Business / Economy

Diaoyu dispute to have limited effect on GDP

By Wang Xiaotian (China Daily) Updated: 2012-10-13 09:59

The flare-up between China and Japan over the Diaoyu Islands will have a limited effect on the GDP of the two economies while benefiting some neighboring ones, said a Moody's report released on Friday.

Lower production caused by the dispute in China would hurt its GDP, while lower stock prices might hurt Japanese households, said Alaistair Chan, an economist at Moody's Analytics, writer of the report.

As a result, lower component imports could hurt producers in Thailand, he wrote.

"Although the effects are more widespread, they are also more diffuse and hence likely to amount to less than 0.1 percent of GDP for either country."

South Korea is benefiting from the conflict between China and Japan through higher exports and tourist bookings, and Japanese companies may accelerate plans to diversify to Indonesia or India, the report stated.

Ties between the world's second- and third-largest economies have become strained after the Japanese government announced in September the "purchase" of the uninhabited Diaoyu Islands.

The International Monetary Fund cut the growth forecast on Tuesday for China by 0.2 percentage points to 7.8 percent from the projections in July, and lowered that of Japan also by 0.2 points to 2.2 percent.

The forecast for global economic growth this year was lowered to 3.3 percent from 3.5 percent.

Standard & Poor's credit analyst Naoko Nemoto wrote earlier in a research note: "If the political confrontation drags on and further worsens ties between both countries, it may hurt Japan's macro economy and affect the credit quality of rated Japanese companies on a large scale."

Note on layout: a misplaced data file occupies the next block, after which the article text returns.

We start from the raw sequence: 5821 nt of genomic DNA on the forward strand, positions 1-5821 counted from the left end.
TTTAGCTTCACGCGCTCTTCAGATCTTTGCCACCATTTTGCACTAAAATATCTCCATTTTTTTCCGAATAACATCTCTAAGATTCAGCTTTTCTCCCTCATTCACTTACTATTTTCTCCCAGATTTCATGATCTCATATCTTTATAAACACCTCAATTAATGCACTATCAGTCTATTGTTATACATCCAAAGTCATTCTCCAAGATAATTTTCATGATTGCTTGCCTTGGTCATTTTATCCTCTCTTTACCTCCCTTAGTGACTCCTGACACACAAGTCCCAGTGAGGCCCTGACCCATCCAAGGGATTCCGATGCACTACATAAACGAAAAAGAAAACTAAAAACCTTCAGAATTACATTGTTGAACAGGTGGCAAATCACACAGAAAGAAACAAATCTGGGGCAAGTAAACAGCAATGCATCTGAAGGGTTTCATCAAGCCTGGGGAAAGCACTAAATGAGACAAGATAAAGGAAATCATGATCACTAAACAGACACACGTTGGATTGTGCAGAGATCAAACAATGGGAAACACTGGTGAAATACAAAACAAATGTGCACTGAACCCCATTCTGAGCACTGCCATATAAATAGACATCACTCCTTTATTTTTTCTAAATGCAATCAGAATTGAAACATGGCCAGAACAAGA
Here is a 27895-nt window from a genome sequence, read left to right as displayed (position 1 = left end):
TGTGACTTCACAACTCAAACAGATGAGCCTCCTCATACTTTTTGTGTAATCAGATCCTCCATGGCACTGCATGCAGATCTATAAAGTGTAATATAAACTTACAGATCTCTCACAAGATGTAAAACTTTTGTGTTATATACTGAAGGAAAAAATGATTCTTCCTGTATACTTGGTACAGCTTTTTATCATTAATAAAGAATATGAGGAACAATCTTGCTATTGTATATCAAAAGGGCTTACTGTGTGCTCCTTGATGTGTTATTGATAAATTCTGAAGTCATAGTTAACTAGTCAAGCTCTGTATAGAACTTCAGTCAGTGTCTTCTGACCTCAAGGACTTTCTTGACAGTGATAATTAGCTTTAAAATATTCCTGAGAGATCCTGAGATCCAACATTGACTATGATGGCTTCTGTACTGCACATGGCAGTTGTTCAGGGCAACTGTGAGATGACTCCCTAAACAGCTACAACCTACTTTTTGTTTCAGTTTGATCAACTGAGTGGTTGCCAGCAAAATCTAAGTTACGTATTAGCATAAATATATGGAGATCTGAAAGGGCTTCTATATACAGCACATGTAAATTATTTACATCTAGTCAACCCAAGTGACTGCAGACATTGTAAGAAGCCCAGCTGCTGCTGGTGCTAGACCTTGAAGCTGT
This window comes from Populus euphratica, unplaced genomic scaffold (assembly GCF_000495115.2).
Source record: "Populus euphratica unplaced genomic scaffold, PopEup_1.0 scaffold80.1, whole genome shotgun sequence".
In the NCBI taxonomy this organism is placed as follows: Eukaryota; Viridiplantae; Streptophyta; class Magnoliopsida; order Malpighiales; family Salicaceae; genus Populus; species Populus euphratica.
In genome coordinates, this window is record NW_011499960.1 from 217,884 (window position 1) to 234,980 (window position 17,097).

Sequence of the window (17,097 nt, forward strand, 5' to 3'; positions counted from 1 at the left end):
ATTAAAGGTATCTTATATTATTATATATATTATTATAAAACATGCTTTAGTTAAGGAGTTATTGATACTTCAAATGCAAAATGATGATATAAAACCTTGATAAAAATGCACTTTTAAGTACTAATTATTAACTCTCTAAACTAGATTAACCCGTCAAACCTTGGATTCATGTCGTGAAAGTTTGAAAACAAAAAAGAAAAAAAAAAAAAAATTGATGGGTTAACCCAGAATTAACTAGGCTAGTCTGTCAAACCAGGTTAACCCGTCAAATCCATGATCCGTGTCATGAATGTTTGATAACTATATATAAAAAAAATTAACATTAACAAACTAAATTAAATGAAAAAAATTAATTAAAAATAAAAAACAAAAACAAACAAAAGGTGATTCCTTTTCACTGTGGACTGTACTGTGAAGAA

Zhang Monan, a researcher at the State Information Center, said: "The chain reaction of the territorial dispute will not only dampen trade between China and Japan and affect growth of the two economies, but also affect the supply chain in Asia and crush the global economy."

The dispute over the islands will have a number of mostly negative economic effects over the medium term, the Moody's report said.

"Any conflict between the world's second- and third-largest economies would be expected to have regional and global implications, which in this case could be positive for certain neighboring countries," it said.

Chan said some potential consequences sound farfetched, such as a threat by a Chinese Ministry of Commerce official to dump China's holdings of Japanese government bonds.

"Even if China did sell its Japanese bonds, Japan would be unlikely to suffer as it can finance its debts domestically and may benefit from a cheaper yen. And China would need to invest more in US and European bonds, from which it has been trying to diversify," he said.

Japan treasury bonds held by China reached a historic high of 18 trillion yen ($231 billion) at the end of last year, up 71 percent from 2010.

Japan said in December it would become the first developed economy to hold yuan-denominated bonds as reserve assets.

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